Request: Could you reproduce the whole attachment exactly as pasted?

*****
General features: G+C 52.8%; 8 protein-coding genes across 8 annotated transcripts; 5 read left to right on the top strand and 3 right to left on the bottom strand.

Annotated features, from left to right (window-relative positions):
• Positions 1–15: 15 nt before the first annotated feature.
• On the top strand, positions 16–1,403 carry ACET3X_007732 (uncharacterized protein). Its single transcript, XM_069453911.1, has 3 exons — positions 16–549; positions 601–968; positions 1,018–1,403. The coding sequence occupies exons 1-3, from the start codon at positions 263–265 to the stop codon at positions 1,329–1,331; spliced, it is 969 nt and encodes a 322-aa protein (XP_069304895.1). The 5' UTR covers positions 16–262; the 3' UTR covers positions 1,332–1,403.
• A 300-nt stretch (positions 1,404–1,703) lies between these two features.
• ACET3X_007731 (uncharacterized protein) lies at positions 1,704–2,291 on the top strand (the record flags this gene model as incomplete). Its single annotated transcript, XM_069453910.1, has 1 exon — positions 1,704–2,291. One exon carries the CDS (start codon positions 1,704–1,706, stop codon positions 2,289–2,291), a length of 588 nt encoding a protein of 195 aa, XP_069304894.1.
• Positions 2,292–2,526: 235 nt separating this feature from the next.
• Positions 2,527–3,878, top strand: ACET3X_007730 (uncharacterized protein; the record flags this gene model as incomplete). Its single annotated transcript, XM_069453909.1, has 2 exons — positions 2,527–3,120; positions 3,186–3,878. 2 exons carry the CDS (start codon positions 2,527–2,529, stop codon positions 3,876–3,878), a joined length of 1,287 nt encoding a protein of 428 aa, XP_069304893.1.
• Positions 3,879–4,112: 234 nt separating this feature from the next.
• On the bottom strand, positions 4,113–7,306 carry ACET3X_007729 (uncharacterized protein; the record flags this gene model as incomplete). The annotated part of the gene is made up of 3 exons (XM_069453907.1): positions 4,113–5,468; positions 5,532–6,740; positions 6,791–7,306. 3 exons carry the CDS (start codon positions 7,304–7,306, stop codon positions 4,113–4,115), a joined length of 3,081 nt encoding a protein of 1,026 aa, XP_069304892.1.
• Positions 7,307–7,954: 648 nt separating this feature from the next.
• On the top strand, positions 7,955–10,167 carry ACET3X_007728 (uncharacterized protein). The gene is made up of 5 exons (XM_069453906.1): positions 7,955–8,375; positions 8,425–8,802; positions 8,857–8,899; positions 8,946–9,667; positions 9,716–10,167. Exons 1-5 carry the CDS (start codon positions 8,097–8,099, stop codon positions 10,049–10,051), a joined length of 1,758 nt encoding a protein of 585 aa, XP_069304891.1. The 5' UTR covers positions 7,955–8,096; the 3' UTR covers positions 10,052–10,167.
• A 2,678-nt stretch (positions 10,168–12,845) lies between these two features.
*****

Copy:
General features: G+C 52.8%; 8 protein-coding genes across 8 annotated transcripts; 5 read left to right on the top strand and 3 right to left on the bottom strand.

Annotated features, from left to right (window-relative positions):
• Positions 1–15: 15 nt before the first annotated feature.
• On the top strand, positions 16–1,403 carry ACET3X_007732 (uncharacterized protein). Its single transcript, XM_069453911.1, has 3 exons — positions 16–549; positions 601–968; positions 1,018–1,403. The coding sequence occupies exons 1-3, from the start codon at positions 263–265 to the stop codon at positions 1,329–1,331; spliced, it is 969 nt and encodes a 322-aa protein (XP_069304895.1). The 5' UTR covers positions 16–262; the 3' UTR covers positions 1,332–1,403.
• A 300-nt stretch (positions 1,404–1,703) lies between these two features.
• ACET3X_007731 (uncharacterized protein) lies at positions 1,704–2,291 on the top strand (the record flags this gene model as incomplete). Its single annotated transcript, XM_069453910.1, has 1 exon — positions 1,704–2,291. One exon carries the CDS (start codon positions 1,704–1,706, stop codon positions 2,289–2,291), a length of 588 nt encoding a protein of 195 aa, XP_069304894.1.
• Positions 2,292–2,526: 235 nt separating this feature from the next.
• Positions 2,527–3,878, top strand: ACET3X_007730 (uncharacterized protein; the record flags this gene model as incomplete). Its single annotated transcript, XM_069453909.1, has 2 exons — positions 2,527–3,120; positions 3,186–3,878. 2 exons carry the CDS (start codon positions 2,527–2,529, stop codon positions 3,876–3,878), a joined length of 1,287 nt encoding a protein of 428 aa, XP_069304893.1.
• Positions 3,879–4,112: 234 nt separating this feature from the next.
• On the bottom strand, positions 4,113–7,306 carry ACET3X_007729 (uncharacterized protein; the record flags this gene model as incomplete). The annotated part of the gene is made up of 3 exons (XM_069453907.1): positions 4,113–5,468; positions 5,532–6,740; positions 6,791–7,306. 3 exons carry the CDS (start codon positions 7,304–7,306, stop codon positions 4,113–4,115), a joined length of 3,081 nt encoding a protein of 1,026 aa, XP_069304892.1.
• Positions 7,307–7,954: 648 nt separating this feature from the next.
• On the top strand, positions 7,955–10,167 carry ACET3X_007728 (uncharacterized protein). The gene is made up of 5 exons (XM_069453906.1): positions 7,955–8,375; positions 8,425–8,802; positions 8,857–8,899; positions 8,946–9,667; positions 9,716–10,167. Exons 1-5 carry the CDS (start codon positions 8,097–8,099, stop codon positions 10,049–10,051), a joined length of 1,758 nt encoding a protein of 585 aa, XP_069304891.1. The 5' UTR covers positions 7,955–8,096; the 3' UTR covers positions 10,052–10,167.
• A 2,678-nt stretch (positions 10,168–12,845) lies between these two features.